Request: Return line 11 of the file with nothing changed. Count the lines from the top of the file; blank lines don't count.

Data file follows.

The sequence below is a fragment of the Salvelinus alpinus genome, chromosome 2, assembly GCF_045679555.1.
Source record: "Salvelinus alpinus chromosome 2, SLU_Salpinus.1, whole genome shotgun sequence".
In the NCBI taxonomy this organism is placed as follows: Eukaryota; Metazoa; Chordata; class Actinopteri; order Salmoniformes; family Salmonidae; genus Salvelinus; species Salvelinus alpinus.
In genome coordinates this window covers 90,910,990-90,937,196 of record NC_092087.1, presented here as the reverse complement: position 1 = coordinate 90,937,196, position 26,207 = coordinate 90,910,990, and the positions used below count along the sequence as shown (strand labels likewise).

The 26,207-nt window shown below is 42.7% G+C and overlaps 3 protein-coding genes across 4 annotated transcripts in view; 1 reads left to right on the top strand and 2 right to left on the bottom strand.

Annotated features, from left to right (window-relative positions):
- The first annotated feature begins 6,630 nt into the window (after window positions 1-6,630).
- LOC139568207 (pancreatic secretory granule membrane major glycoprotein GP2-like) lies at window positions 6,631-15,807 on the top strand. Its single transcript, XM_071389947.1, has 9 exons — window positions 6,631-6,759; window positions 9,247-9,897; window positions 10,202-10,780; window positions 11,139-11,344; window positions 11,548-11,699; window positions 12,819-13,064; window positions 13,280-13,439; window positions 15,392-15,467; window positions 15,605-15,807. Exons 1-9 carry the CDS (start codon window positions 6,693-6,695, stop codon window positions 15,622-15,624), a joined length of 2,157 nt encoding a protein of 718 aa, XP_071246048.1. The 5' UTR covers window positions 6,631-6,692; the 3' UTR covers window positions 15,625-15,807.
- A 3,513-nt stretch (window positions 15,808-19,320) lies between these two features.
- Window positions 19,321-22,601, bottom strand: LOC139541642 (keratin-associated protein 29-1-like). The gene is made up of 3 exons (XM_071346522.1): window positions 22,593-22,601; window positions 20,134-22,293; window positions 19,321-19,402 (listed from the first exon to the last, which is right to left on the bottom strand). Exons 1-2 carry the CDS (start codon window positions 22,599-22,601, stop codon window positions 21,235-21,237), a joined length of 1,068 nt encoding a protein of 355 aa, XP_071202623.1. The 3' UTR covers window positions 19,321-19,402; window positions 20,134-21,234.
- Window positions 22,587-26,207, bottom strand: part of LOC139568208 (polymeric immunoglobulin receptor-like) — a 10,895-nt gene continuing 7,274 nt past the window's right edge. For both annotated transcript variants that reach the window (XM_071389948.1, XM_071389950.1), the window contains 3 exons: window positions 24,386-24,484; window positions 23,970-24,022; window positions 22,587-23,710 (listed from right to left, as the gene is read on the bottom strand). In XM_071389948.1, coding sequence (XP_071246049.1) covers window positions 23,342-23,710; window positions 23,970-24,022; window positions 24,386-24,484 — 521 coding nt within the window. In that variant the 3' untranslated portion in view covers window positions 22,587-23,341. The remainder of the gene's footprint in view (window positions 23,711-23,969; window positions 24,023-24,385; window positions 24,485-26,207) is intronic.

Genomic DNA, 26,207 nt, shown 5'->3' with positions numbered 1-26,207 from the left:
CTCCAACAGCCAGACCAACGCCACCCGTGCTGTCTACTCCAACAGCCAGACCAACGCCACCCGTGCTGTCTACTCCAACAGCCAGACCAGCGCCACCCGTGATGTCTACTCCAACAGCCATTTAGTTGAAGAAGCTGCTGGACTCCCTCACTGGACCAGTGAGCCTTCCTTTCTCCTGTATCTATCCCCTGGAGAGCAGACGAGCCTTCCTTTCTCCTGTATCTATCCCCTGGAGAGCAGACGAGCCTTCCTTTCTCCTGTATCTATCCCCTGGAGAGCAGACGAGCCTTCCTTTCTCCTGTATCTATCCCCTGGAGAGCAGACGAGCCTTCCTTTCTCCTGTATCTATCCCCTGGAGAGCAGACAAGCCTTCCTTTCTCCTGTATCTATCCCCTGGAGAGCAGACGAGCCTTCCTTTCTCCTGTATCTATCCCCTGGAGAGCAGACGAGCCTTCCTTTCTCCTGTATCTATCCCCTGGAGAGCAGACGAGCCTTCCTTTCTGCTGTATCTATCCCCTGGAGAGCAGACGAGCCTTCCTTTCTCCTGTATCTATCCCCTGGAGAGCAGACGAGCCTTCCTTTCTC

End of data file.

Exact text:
- Window positions 22,587-26,207, bottom strand: part of LOC139568208 (polymeric immunoglobulin receptor-like) — a 10,895-nt gene continuing 7,274 nt past the window's right edge. For both annotated transcript variants that reach the window (XM_071389948.1, XM_071389950.1), the window contains 3 exons: window positions 24,386-24,484; window positions 23,970-24,022; window positions 22,587-23,710 (listed from right to left, as the gene is read on the bottom strand). In XM_071389948.1, coding sequence (XP_071246049.1) covers window positions 23,342-23,710; window positions 23,970-24,022; window positions 24,386-24,484 — 521 coding nt within the window. In that variant the 3' untranslated portion in view covers window positions 22,587-23,341. The remainder of the gene's footprint in view (window positions 23,711-23,969; window positions 24,023-24,385; window positions 24,485-26,207) is intronic.